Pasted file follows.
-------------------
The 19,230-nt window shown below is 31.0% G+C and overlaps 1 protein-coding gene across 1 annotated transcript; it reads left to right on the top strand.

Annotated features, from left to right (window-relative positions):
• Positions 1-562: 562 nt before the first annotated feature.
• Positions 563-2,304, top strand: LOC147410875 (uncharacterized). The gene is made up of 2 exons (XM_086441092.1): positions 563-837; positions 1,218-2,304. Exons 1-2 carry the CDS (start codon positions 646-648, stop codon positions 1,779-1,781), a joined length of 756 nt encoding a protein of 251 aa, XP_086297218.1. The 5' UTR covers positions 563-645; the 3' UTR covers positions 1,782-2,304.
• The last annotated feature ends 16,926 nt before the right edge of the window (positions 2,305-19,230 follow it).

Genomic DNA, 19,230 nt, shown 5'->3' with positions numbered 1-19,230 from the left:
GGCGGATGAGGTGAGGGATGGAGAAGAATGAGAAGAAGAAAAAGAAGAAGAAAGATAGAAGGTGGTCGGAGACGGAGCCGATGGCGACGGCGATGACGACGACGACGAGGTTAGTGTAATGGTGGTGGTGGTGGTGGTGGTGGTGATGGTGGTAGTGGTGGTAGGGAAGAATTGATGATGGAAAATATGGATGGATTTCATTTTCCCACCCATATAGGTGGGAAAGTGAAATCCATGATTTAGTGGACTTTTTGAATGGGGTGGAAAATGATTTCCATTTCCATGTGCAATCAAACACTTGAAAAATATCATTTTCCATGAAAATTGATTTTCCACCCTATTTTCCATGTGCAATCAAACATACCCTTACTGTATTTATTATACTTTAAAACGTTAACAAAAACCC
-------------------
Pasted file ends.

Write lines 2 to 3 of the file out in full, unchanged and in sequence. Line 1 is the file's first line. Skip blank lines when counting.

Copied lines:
Annotated features, from left to right (window-relative positions):
• Positions 1-562: 562 nt before the first annotated feature.